Local NAACP remembers life of King
Published 12:42 am Monday, January 21, 2008
NATCHEZ — The Natchez NAACP gathered Sunday night to remember the life and work of Martin Luther King Jr.
The theme of the banquet was “Moving From Good to Great,” and all those who spoke, urged the black community to keep moving forward.
In her introduction and welcome, Katie Moore asked the crowd if they had forgotten the dream of King.
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“Let’s not let him die in vain,” she said.
Derrick Johnson, state president of NAACP, made special remarks where he too, looked toward the future.
“Martin Luther King did not start and end with a dream,” he said.
He spoke first of the great progress that has been made, stating that four years ago the Mississippi NAACP had merely 4,300 members but now has almost tripled to 12,000.
But he urged that the black community should not settle.
“The question today is, what kind of organization are we going to be?” Johnson asked. “What are we going to do tomorrow morning? What are we going to do next week?”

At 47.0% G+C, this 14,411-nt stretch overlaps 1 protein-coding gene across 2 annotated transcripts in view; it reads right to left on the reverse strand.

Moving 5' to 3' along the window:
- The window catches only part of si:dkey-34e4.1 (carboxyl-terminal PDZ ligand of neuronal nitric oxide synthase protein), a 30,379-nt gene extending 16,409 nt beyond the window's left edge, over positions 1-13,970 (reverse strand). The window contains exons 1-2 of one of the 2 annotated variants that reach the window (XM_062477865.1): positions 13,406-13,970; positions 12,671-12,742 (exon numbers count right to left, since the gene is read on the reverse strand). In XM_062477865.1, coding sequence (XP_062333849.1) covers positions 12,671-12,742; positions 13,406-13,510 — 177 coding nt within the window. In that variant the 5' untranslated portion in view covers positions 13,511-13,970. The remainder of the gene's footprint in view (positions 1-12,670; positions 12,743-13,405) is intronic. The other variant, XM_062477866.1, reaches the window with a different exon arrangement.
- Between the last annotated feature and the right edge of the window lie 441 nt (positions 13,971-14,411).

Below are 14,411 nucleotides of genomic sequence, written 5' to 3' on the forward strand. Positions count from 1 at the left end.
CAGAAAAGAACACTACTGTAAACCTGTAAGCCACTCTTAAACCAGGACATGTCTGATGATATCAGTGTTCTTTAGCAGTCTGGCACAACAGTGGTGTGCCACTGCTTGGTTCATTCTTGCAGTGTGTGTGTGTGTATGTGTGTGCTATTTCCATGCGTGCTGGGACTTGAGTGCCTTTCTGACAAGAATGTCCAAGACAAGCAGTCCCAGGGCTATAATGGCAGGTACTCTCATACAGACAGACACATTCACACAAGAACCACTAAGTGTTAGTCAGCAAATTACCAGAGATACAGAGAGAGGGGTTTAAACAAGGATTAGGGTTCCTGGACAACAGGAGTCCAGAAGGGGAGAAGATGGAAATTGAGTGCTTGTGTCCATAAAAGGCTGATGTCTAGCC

Johnson said King had a dream but he also had a vision for the future.
“It’s time to break the silence, get up and get to work,” Johnson quoted from one of King’s last speeches.
The next speaker of the evening was the Mrs. Alcornite 2007, Zelmarine Anderson Murphy.
Murphy said that if King had dream, she’s having a nightmare.
“I look at us as a people today and I am concerned about the lack of response in our community,” she said. “It is frightening and troubling me.”
She said today’s black community is still operating as it did in the 1950s and 60s.
The problem, she said, has to do with education.
“There are two kind of people in this world,” Murphy said. “Not black and white, not rich and poor, but those who are educated with a marketable skill and those who are not.”
She said sending children to school without a clear cut purpose is the demise of the black community.
“Why are we not involved in our children’s education?” Murphy asked.
She told the crowd that they need to be a part of PTA, look at the children’s report cards, make sure they’re doing their homework.
“When we watch third world country people come to America and become educational superpowers as America resets on its stale laurels and watches the rest of the world it’s because we have a problem in our community,” Murphy said. “We’re depending on the American system to educate our children and we’ve fallen behind.”
She remembered the days when schools in Natchez did not take a backseat to anything.
“You’ve got to stop me from having this nightmare,” she said.
She said to focus on the important issues in the community: making education the priority.
“Let the work you do, speak for you.”